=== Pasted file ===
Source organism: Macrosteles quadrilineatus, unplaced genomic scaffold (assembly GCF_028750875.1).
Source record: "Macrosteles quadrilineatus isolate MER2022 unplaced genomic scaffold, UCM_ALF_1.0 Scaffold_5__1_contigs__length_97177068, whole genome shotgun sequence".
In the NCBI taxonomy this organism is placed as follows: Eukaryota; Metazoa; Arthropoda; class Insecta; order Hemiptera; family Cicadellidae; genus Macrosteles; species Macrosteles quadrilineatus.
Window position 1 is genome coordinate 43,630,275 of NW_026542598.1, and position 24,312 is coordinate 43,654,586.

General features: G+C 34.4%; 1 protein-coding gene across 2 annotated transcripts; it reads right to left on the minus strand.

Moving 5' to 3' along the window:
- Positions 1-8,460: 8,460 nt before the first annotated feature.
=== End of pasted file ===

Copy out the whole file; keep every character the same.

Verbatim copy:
Source organism: Macrosteles quadrilineatus, unplaced genomic scaffold (assembly GCF_028750875.1).
Source record: "Macrosteles quadrilineatus isolate MER2022 unplaced genomic scaffold, UCM_ALF_1.0 Scaffold_5__1_contigs__length_97177068, whole genome shotgun sequence".
In the NCBI taxonomy this organism is placed as follows: Eukaryota; Metazoa; Arthropoda; class Insecta; order Hemiptera; family Cicadellidae; genus Macrosteles; species Macrosteles quadrilineatus.
Window position 1 is genome coordinate 43,630,275 of NW_026542598.1, and position 24,312 is coordinate 43,654,586.

General features: G+C 34.4%; 1 protein-coding gene across 2 annotated transcripts; it reads right to left on the minus strand.

Moving 5' to 3' along the window:
- Positions 1-8,460: 8,460 nt before the first annotated feature.